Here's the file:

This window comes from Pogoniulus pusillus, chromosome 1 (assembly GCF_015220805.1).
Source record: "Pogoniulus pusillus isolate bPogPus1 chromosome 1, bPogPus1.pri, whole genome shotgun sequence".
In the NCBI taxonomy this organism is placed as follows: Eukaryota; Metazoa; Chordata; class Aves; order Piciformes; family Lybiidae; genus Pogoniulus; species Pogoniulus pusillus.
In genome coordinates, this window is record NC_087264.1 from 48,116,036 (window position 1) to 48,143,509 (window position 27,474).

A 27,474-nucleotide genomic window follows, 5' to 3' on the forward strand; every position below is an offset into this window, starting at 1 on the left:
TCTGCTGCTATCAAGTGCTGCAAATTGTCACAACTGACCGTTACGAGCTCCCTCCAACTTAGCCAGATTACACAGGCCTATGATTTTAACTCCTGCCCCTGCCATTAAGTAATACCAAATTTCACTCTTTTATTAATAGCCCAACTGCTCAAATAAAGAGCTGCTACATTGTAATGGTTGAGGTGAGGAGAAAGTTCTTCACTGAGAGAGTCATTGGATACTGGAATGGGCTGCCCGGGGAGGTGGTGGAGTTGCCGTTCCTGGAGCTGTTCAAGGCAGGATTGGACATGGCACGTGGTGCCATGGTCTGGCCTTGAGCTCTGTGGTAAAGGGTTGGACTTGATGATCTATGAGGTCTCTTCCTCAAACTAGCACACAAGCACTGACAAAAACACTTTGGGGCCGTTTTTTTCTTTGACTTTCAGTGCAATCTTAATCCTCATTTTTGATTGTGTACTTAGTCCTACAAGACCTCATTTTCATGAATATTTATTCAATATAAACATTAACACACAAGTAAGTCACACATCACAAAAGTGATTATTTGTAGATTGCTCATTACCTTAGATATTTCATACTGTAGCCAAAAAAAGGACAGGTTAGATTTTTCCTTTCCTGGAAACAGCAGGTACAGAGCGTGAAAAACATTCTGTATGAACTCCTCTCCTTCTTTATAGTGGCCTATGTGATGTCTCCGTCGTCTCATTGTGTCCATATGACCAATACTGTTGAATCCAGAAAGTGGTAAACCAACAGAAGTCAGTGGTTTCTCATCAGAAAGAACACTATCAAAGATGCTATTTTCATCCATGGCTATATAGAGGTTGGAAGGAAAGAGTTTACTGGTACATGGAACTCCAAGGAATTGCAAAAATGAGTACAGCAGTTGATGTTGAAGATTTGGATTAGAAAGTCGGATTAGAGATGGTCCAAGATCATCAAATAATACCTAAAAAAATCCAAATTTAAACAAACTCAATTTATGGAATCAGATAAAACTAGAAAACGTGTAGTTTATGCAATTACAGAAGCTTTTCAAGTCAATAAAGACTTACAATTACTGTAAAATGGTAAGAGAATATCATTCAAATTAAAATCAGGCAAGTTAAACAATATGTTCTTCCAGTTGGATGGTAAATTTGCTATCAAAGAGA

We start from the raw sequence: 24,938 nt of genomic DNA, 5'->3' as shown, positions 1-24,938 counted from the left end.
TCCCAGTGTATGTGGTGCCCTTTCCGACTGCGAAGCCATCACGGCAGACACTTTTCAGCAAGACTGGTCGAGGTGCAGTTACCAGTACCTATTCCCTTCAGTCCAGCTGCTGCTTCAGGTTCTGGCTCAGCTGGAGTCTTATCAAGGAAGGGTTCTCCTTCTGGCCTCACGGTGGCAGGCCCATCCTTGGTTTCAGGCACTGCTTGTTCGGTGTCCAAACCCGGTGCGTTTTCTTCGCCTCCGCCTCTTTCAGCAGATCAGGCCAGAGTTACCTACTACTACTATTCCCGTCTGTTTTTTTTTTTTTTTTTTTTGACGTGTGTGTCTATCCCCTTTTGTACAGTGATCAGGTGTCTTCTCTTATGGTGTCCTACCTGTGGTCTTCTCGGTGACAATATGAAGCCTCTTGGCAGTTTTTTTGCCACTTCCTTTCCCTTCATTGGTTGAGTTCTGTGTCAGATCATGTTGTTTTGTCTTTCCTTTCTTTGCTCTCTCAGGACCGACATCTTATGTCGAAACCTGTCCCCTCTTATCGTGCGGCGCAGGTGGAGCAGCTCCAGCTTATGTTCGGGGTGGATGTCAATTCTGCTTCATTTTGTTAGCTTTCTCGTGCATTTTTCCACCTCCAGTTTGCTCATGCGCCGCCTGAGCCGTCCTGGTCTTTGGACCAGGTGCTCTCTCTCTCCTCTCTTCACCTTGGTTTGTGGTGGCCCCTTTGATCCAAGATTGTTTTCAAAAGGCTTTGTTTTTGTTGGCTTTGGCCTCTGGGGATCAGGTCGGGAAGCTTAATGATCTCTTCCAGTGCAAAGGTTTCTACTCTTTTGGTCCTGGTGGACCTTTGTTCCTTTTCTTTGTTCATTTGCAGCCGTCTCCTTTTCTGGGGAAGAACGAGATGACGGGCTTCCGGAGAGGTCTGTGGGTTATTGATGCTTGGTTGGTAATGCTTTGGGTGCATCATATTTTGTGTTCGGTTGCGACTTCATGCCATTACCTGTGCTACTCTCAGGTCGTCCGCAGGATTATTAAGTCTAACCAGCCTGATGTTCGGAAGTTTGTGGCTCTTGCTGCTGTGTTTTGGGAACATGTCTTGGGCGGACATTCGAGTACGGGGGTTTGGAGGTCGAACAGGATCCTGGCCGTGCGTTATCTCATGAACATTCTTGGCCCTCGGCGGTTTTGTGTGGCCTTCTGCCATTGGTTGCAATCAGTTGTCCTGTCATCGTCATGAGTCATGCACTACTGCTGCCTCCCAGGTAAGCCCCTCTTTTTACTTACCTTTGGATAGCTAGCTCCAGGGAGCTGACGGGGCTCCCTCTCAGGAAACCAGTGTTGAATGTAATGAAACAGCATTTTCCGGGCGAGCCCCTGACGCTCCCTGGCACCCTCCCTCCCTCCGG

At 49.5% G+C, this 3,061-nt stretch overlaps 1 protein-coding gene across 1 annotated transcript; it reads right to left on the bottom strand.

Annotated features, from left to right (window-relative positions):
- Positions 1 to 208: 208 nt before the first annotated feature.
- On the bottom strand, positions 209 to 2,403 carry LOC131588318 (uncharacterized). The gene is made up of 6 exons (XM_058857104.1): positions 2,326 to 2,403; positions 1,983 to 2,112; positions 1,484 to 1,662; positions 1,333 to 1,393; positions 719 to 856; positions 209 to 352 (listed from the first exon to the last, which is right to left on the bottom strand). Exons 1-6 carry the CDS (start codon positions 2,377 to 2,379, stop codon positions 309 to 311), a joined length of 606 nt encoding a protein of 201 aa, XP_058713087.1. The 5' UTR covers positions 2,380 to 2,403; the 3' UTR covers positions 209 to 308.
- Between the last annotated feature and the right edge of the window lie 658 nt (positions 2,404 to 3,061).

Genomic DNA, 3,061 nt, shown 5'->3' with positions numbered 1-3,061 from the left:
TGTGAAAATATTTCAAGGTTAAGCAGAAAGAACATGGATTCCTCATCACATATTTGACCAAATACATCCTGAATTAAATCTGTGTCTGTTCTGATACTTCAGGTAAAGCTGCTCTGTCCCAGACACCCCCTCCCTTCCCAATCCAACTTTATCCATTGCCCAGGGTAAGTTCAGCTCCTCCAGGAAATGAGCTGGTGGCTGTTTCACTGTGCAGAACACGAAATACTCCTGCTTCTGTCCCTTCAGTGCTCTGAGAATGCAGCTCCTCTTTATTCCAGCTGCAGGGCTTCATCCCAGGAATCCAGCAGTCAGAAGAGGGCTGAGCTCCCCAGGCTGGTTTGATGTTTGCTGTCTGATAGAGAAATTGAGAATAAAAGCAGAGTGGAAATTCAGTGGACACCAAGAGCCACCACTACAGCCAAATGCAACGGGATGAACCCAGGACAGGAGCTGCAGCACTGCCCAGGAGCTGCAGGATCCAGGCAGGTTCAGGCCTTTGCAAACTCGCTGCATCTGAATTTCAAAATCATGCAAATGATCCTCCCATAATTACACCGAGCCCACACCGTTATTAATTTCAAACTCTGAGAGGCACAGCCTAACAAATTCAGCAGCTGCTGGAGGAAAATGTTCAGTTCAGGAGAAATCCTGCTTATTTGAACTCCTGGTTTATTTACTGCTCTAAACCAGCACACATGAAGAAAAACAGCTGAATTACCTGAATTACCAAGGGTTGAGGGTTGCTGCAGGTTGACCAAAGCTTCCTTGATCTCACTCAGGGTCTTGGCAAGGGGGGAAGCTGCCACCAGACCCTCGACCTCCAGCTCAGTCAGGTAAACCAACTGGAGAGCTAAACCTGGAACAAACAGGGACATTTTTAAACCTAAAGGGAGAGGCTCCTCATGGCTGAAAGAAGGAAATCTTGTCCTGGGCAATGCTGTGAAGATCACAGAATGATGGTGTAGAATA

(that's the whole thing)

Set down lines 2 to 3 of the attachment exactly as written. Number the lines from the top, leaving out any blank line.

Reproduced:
Source record: "Pogoniulus pusillus isolate bPogPus1 chromosome 1, bPogPus1.pri, whole genome shotgun sequence".
In the NCBI taxonomy this organism is placed as follows: Eukaryota; Metazoa; Chordata; class Aves; order Piciformes; family Lybiidae; genus Pogoniulus; species Pogoniulus pusillus.